This last week we have had grandparents staying with us.  There’s  a lot more sitting in laps, running around and just having fun.  Any structured learning has been put on hold.  We spent several days outside in the back yard.   We have a small see saw that the boys like.  They climb on and mommy frequently has to get them going by rocking the saw and I usually say see saw as they are riding up and down.  Very fun, very informal, very play.  This morning after all the company has gone home and we are left to ourselves and I was amazed at their newly discovered concept.  James had pulled over the basketball goal and it was laying on the ground supported by the rim.  Lance started shouting see saw as he ran over to climb on the post.  James followed  and climbed on the other end of the goal.  They both stood up and down over the post saying see saw. 

What this reminded me of is that as a mom, not everything has to be structured and God has given us the ability to learn on our own.  God has certainly given my boys very curious personalities.  So when I don’t think that  I’m teaching my kids enough, I need to remember that God has mercifully preprogrammed my boys to learn.  Learning does take on the form of formal, informal, academic, physical and spiritual.  When I look at each day, I’ve managed to work with them on one of those areas specifically.  It might not be the sit down and spend 30 min without interruptions, but the boys pickup more than I realize that they do.  It doesn’t surprise parents when kids get to the point of repeating what their parents say.  Parents aren’t sitting the kids down and intentionally teaching those words.  Most parents are aware that this will happen.  So why should it surprise me that they can learn concepts the same way too?

Which leads me to a very good reminder.  I’m teaching my boys about God by the way I behave and what I do during the day.  They are learning informally from me about what a wife does to serve her household and her attitude about it, what kind or unkind words I’m speaking to friends on the phone, grumbling about the kid’s behavior or encouraging better behaviors, praying at meals and other times of the day.  The list could go on.  So when I’m feeling that I just haven’t done my job as a mom, I need to step back and remember that my boys are indeed learning and informal learning is just as important as the formal academic lessons.

Tot School – 20mo twins – shapes

Mercies started raining down at the very beginning of this week.   The free section of craigslist helps God provide those mercies sometimes.  A sweet mom was giving away a few toys so I went over to get them.  When I got back home to look at the toys, there was an old shape sorter ball.  It didn’t look like much, but the boys have spent so much time playing with it.  Unlike the ones we already have, this one has twice as many shapes and each of the two halves rotate separately.  This rotating feature adds such a new level of difficulty.  With the other sorters, they know exactly were each piece goes and how to line it up.  They don’t have to think about it anymore.  With the rotation, shapes could be on the bottom or top and not lined up with the same shape directly below it as it was the last time they put a shape in.  When I flip the ball over, sometimes the shapes are upside down from their starting placement.  So I get to see the shapes that are easy for no matter where it’s at and I’m able to see the shapes that they don’t know so well but I thought they did.  Repetition is good.  It helps solidify learning and it builds confidence, but if things become easy due to repetition, then a few new changes will keep the brain hopping.  Because it’s still new, the boys can play with this for  20 min before they bored and move on.  Because of that extended time, there are a few squabbles that I have to manage.  Each boy has shapes that are his favorite.  The ball is continually being rotated and flipped to get to the correct shape.  It takes longer to figure out some of the shapes when they are upside down.  There is always the last piece to be placed in.  That is the list of potential squabble causing issues.  Each time we dump the pieces out and start over, I’m guaranteed to see some issue that resorts in the boys screaming at each other.  That’s when mom steps in, removes the shape sorter from their reach and tries to calmly explain that they need to be kind and if they can’t share and wait their turn, then no one gets to play with it.  After a minute or so, the sorter comes back and we try it again.  There are times when things go really well and both boys share and everything gets put in its place with no issues.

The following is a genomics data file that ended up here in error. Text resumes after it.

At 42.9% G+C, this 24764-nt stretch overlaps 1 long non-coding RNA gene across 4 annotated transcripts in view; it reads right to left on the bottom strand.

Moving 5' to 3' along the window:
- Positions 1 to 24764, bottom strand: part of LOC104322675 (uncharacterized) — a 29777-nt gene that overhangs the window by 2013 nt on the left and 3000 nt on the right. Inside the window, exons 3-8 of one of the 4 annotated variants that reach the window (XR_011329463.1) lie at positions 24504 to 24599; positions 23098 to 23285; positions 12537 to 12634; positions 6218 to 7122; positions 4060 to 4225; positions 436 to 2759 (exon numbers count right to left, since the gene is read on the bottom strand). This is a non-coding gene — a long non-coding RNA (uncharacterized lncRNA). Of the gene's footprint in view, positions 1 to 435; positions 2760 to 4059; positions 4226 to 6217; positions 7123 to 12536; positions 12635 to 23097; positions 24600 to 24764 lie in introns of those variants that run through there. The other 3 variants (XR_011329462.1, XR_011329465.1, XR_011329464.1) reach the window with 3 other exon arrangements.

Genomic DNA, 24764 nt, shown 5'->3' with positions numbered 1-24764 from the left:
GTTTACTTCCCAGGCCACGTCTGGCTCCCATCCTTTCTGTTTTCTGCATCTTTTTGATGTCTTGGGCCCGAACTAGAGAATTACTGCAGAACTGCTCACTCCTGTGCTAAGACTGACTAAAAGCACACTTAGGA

This is a toy that I think will be around for a while and will provide good learning that’s constantly changing and promotes thinking.    Sometimes I start feeling proud of my boys with what they’ve learned.  I think most moms feel proud.  With that pride sometimes comes the satisfaction that we helped teach them that skill or concept.  It’s a bit of a humility check when what you once thought was a perfectly learned skill, you now know it to be more memorization/familiarity and not the ability to fully understand a concept yet.  The memorization isn’t bad, it’s just that it’s the beginning of learning.  I’m thankful to be reminded of this.  I pray that I will not seek the credit for my children’s accomplishments, but rather praise God that He has given them understanding and used me as one of the tools to provide the learning.